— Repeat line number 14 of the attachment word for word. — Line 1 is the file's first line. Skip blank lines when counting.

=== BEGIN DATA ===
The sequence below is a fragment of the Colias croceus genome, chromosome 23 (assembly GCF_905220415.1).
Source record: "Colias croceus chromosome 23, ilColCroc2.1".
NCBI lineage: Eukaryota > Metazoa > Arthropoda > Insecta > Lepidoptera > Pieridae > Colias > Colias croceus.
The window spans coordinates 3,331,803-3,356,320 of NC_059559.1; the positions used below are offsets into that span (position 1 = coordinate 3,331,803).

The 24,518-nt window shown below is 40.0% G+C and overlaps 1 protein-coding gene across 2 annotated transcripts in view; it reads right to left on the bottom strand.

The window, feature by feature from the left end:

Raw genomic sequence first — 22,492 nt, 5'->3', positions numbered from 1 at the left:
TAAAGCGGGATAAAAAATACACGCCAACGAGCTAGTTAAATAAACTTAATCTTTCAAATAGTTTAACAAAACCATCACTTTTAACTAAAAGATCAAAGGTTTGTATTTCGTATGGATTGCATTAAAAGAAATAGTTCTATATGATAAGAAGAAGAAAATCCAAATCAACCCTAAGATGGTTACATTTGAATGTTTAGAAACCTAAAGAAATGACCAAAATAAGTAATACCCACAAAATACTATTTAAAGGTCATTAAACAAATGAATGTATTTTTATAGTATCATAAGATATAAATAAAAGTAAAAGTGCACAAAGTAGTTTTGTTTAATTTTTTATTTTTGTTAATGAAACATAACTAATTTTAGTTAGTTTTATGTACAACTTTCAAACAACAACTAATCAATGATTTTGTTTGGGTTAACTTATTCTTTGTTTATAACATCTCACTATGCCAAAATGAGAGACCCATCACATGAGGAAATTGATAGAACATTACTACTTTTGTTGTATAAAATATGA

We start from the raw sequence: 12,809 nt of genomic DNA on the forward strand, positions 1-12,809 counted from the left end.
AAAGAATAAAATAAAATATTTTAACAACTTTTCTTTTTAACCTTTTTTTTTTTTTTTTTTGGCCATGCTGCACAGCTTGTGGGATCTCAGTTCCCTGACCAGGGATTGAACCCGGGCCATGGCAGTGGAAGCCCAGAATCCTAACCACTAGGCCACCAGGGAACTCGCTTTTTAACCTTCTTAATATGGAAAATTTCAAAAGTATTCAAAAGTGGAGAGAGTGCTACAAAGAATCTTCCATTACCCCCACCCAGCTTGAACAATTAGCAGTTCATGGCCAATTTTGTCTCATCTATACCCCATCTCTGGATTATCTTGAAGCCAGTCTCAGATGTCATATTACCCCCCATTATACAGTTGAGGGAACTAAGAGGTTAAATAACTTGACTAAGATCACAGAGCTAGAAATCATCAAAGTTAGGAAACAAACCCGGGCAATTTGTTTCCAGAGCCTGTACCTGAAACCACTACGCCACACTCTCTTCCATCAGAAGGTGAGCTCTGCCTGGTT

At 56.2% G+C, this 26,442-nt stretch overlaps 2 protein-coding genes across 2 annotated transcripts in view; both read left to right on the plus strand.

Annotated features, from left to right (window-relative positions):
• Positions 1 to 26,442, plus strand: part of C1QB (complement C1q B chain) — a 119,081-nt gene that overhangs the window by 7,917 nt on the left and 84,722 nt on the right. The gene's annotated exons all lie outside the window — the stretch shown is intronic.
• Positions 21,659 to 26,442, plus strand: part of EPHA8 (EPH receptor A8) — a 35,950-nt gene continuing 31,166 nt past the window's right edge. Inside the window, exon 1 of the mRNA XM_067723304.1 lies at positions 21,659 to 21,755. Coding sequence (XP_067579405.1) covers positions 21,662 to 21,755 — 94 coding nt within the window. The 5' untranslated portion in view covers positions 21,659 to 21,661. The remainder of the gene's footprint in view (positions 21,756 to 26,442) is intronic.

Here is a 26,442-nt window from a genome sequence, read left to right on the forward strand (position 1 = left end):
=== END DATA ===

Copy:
• Positions 21,659 to 26,442, plus strand: part of EPHA8 (EPH receptor A8) — a 35,950-nt gene continuing 31,166 nt past the window's right edge. Inside the window, exon 1 of the mRNA XM_067723304.1 lies at positions 21,659 to 21,755. Coding sequence (XP_067579405.1) covers positions 21,662 to 21,755 — 94 coding nt within the window. The 5' untranslated portion in view covers positions 21,659 to 21,661. The remainder of the gene's footprint in view (positions 21,756 to 26,442) is intronic.